Woodhead joined the Chargers in 2013 and clicked immediately with Rivers, hauling in 76 catches along with scoring 8 touchdowns. He was also a major factor in the red zone, leading all running backs with 21 targets, showcasing his versatility of weapon all over the field.

How did Woodhead fare looking at numberFire's Net Expected Points (NEP) metric, which measures a player's production relative to expectation level?

YearRushing Att. Rushing YardsRushing TDsRush NEPRush NEP/PSuccess Rate
20131064292-4.35 (23rd)-0.04 (24th)48.11% (6th)

Out of the 47 running backs with at least 100 rushing attempts, Woodhead ranked 23rd in Rushing NEP but had the sixth-highest success rate -- rushes that went for a positive NEP -- out of the subset. NEP is a cumulative statistic, so with Woodhead's rushing attempts barely over 100, he fell victim to the volume game ranking near the middle of the pack.

However, primarily avoiding base defenses when playing on third down, Woodhead saw less crowded boxes leading to quality successful rushes when he was given the opportunity. His 48.11% Success Rate was incredibly impressive and not too far off 2013's leader LeGarrette Blount's 53.90% for some context.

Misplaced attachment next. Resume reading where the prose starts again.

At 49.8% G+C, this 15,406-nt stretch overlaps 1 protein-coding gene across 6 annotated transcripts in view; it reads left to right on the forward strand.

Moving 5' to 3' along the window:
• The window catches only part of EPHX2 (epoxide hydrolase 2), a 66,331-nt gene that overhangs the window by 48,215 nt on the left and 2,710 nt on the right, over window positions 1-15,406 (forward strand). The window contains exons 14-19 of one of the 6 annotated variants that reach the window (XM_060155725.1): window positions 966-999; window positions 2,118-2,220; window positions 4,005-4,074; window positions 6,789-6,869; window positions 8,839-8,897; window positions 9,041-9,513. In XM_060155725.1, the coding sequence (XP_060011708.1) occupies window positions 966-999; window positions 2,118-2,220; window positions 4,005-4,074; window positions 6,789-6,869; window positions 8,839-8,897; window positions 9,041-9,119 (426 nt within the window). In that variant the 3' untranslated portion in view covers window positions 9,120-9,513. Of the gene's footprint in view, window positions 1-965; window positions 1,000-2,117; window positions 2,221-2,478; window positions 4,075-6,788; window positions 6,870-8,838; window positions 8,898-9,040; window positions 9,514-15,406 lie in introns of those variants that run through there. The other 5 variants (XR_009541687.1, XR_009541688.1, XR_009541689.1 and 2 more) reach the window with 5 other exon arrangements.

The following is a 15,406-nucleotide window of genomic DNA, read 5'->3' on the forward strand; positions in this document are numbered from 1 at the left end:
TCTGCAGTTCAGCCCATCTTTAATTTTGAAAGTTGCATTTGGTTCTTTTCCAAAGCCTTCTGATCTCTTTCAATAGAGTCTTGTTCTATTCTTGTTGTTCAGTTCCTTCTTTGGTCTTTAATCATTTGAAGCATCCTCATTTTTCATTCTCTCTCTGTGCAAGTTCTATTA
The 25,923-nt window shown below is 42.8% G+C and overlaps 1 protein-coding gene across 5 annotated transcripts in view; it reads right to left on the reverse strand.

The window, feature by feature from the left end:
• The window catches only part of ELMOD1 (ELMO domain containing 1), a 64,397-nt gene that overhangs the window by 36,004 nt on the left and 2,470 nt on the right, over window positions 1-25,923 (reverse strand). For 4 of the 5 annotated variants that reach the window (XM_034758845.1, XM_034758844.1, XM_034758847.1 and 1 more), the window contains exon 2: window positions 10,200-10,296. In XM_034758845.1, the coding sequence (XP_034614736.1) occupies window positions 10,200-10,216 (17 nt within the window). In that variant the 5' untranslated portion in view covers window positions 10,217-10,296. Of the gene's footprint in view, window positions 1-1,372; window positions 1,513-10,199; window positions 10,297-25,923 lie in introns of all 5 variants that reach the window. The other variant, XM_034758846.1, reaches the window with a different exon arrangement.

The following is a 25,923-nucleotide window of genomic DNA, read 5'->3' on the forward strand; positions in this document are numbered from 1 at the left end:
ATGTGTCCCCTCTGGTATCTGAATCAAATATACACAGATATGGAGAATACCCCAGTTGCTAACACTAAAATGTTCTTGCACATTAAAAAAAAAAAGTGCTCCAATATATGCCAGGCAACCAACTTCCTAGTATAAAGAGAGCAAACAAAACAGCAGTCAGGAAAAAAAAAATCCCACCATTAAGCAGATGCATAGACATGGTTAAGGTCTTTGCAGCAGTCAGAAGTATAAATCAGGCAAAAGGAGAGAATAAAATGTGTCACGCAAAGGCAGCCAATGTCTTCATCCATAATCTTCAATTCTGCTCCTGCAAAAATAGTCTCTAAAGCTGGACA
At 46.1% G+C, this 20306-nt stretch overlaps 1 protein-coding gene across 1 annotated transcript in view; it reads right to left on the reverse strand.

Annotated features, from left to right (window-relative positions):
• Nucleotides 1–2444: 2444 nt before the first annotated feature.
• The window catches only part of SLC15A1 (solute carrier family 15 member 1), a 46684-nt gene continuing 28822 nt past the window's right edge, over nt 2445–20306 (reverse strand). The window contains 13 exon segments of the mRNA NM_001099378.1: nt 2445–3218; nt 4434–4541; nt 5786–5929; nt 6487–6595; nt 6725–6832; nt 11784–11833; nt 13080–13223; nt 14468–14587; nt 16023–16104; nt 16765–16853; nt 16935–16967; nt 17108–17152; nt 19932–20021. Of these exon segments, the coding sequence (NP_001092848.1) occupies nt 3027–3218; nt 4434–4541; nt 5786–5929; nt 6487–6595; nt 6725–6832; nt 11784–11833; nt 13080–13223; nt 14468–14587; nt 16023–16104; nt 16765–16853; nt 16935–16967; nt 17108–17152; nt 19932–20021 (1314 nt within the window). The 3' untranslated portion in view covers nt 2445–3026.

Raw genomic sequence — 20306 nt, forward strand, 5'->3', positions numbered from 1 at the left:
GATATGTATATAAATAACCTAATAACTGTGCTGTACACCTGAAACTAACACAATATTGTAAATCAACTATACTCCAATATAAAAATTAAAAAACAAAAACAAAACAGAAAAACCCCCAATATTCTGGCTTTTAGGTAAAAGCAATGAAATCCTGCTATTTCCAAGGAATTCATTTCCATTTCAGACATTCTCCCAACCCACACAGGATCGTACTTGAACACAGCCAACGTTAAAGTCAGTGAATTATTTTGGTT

Even more impressive was Woodhead from a receiving standpoint.

YearTargetsRec.Rec. YardsRec. TDsRec NEPTarget NEPRec NEP per TargetCatch RateTotal NEP
20138776605649.43 (2nd)33.74 (2nd)0.57 (2nd)87.36% (3rd)45.07 (5th)

A beast out of the backfield, Woodhead was not only a king of the volume game in receiving opportunities, but he was also tops in terms of efficiency. Putting up top-tier numbers across the board, Woodhead was a bona fide receiving stud in 2013 no matter how you slice it.

2014, however, was a different story.

We last saw Woodhead going down with an ankle injury after playing only two games before he was taken out on his first carry in Week 3 against the Bills. He finished 2014 with just 38 rushing yards on 14 attempts with 34 receiving yards on 5 receptions.

In 2014, the Chargers promoted quarterbacks coach Frank Reich to offensive coordinator. Reich continued Whisenhunt's success with Rivers. Reich -- a disciple of the Whisenhunt coaching tree dating back to their Arizona days -- learned from his predecessor rather quickly and helped Rivers make history in 2014 becoming the first quarterback to pass for five-straight games with a quarterback rating over 120.0.

While the running game did struggle, Reich wasn't left with much as both Woodhead and Ryan Mathews spent much of the season injured playing in less than a combined 10 games.

With incoming rookie Melvin Gordon ready to take the center stage and a healthy Woodhead set to return, what can we expect in 2015?

Is There a Chance for Deja Vu?

Quick pop quiz.

Know where Woodhead ranked among PPR running backs in 2012 in his last year in New England?